Kendrick Lamar surprise-released a new single on Monday, and Drake had a bad day. The track, a six-and-a-half minute instant classic, was a howl of rage and mockery at the Canadian megastar, escalating a war of words that had recently tipped from cold to hot in a way that effectively salts the earth beneath poor Drake’s feet. Neither of those fellas are Texans, though, so why are we writing about it? You won’t believe this, but it’s because of Houston megachurch pastor Joel Osteen.

Nearly five-and-a-half minutes into the track, Lamar drops yet another brutal simile in a song full of devastating insults. “Am I battling ghost or AI?” he asks, referencing both a song Drake released in April that featured an AI-generated verse mimicking Tupac Shakur’s voice and also the frequently referenced idea that Drake relies upon ghostwriters for his lyrics. He accuses the pop star of “feeling like Joel Osteen,” saying “he was in a film called AI” and then dropping a Sixth Sense reference.

Of course, Houston’s Lakewood Church pastor was not in AI or The Sixth Sense. That was former child star Haley Joel Osment. Rap fans have strained to convince themselves that the line wasn’t a rare miss in an otherwise stunningly on-point diss track, and that Lamar meant to reference both Osteen and Osment. On the website, where users annotate song lyrics to provide additional context, the note on the lyric says that Osteen “has famously been impersonated multiple times, including by AI, and he has also been accused of using a ghostwriter.” It does not add that Osteen’s only film role was as the voice of one of the three wise men in the 2017 nativity film The Star, while Lamar says quite directly that “he was in a film called AI.” It’s okay, y’all! Sometimes people just mix up people with similar names. It doesn’t mean Drake won.

For the reference of any future rapper who wants to pull either Osment or Osteen into a diss track, here’s a brief guide to how to reference the two Joels in a diss track.

If your opponent claims to see ghosts: Osment’s your guy. As a child actor, he starred opposite Bruce Willis in 1999’s The Sixth Sense, his breakthrough role. The key line to reference is “I see dead people.”

If your foe preaches about God and prosperity: Here’s where you want Osteen. Famously, Osteen has claimed that there are financial rewards to faith, explaining that “God wants us to prosper financially, to have plenty of money,” which has certainly been true in his own life; he enjoys an estimated net worth of $100 million. “You have a lot of money” isn’t typically an attack line in hip-hop, but if you’ve got a way to frame it that makes the other guy look bad, give it a shot.

If the other rapper was famous many decades ago, but his most relevant days are behind him: Osment, like many child stars, took a deliberate step back from his acting career in his adolescence. He returned to Hollywood after a time, with memorable turns in shows including HBO’s Silicon Valley, Amazon’s The Boys, and Fox’s 2018 X-Files reboot, but it’s safe to say that most biographies of Osment will lead with his child star days, rather than his current work as a talented character actor. If you’re trying to call your opponent washed-up, invoking Osment’s name might be unkind, but also, listeners will know what you mean.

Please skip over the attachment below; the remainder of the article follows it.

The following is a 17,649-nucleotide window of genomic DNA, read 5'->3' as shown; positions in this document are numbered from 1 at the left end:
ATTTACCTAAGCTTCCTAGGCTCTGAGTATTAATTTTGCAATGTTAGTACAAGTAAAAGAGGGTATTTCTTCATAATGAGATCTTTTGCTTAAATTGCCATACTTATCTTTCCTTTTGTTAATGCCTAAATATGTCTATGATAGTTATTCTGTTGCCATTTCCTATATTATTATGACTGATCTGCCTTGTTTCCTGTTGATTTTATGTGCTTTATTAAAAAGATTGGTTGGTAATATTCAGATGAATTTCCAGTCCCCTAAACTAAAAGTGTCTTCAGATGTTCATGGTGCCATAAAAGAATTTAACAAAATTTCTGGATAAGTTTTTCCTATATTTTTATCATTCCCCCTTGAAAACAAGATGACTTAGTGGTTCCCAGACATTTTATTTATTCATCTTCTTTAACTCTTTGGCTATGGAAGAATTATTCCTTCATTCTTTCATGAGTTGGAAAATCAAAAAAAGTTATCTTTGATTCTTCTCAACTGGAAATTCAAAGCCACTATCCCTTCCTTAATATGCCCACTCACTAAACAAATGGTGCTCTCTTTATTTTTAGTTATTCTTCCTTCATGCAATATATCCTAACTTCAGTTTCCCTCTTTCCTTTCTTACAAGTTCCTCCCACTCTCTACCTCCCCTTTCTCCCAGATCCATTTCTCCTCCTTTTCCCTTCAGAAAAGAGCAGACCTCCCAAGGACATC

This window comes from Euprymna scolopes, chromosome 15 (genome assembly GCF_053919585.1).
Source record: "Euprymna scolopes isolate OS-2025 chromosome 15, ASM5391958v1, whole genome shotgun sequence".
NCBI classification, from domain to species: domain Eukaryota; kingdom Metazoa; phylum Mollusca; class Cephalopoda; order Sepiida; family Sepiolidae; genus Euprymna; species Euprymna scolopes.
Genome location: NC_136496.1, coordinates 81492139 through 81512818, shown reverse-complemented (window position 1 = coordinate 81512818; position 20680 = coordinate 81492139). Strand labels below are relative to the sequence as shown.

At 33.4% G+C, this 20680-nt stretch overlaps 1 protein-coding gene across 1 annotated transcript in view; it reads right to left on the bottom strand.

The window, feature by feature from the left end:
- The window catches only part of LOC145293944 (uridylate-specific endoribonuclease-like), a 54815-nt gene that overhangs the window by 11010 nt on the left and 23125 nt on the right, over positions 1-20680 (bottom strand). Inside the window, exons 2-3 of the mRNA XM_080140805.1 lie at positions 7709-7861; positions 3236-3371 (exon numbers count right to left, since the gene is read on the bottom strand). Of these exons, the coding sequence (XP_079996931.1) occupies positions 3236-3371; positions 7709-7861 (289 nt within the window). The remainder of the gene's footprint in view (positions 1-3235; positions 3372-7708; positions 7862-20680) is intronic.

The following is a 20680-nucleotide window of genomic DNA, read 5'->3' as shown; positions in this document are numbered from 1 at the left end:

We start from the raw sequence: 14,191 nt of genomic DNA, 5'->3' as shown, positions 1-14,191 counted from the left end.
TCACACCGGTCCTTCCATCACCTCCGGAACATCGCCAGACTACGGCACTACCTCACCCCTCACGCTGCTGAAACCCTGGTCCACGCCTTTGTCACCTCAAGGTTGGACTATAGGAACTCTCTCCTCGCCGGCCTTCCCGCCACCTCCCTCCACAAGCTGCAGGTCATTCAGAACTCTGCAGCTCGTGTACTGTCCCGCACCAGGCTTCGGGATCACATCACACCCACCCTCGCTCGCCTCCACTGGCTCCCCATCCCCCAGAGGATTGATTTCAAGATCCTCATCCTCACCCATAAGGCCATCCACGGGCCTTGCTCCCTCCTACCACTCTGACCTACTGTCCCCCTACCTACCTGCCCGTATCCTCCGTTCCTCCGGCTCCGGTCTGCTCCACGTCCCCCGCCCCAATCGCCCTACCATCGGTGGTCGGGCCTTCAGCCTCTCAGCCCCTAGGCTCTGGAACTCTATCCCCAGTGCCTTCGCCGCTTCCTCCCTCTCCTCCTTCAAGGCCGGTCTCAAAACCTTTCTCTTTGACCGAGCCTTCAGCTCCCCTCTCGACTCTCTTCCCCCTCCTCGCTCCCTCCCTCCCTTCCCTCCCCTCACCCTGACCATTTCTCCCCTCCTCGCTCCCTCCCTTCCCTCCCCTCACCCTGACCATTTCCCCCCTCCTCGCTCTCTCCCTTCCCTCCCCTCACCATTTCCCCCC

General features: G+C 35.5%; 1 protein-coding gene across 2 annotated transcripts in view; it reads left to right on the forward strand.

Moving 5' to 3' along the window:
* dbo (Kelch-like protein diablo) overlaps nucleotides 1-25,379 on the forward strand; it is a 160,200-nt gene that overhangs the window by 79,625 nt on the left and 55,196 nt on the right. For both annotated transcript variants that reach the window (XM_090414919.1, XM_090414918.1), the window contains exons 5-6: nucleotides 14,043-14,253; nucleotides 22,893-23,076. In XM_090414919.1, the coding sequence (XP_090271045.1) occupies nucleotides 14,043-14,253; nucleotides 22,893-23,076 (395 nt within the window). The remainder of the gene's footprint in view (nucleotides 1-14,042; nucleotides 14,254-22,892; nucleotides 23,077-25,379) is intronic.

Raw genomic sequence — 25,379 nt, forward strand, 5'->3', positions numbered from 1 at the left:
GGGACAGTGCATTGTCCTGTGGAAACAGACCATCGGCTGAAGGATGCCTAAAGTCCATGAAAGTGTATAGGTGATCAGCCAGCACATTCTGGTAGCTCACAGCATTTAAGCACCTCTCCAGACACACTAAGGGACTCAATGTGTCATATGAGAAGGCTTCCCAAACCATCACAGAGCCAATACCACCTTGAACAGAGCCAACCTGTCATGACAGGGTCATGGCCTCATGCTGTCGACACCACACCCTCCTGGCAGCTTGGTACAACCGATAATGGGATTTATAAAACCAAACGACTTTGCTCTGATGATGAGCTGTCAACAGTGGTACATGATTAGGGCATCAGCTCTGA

If your target’s very large church locked its doors during a hurricane in which many of the city’s residents needed shelter: This is a frequent knock against Osteen, as Lakewood Church was kept closed during Hurricane Harvey. (His associate pastor posted on social media during the storm that the building was “inaccessible due to severe flooding,” a message that Osteen himself contradicted when he said that the church had, in fact, been open. That claim seemed to go against available evidence.) Regardless of what actually happened at the church in 2017, recording a diss track isn’t journalism, and does not require strict adherence to verifiable fact. So if this is a shot it makes sense to take at a fellow rapper, it works.

If your target lost after being nominated for an Oscar: Osment was nominated for Best Supporting Actor for his Sixth Sense appearance. This is a high-risk diss, as very few rappers are nominated for Oscars, especially for acting. (Will Smith is the only one to win in an acting category, though Common, Eminem, and Three Six Mafia have all won for Best Original Song.) It is, as they say, an honor just to be nominated, so unless you have a shelf full of Oscars of your own, this line is likely to backfire.

If your opponent has released a subpar collaboration with Kanye West: Believe it or not, this is a spot where you could reference Osteen. In 2019, Osteen hosted the rapper at Lakewood for a Sunday Service event. The event was a success—every seat in the church was full—so you wouldn’t want to directly compare your foe to Osteen here; instead, maybe a line about how Osteen’s collab with West outshined his? We’re just spitballing here, but it’s a potential line of attack.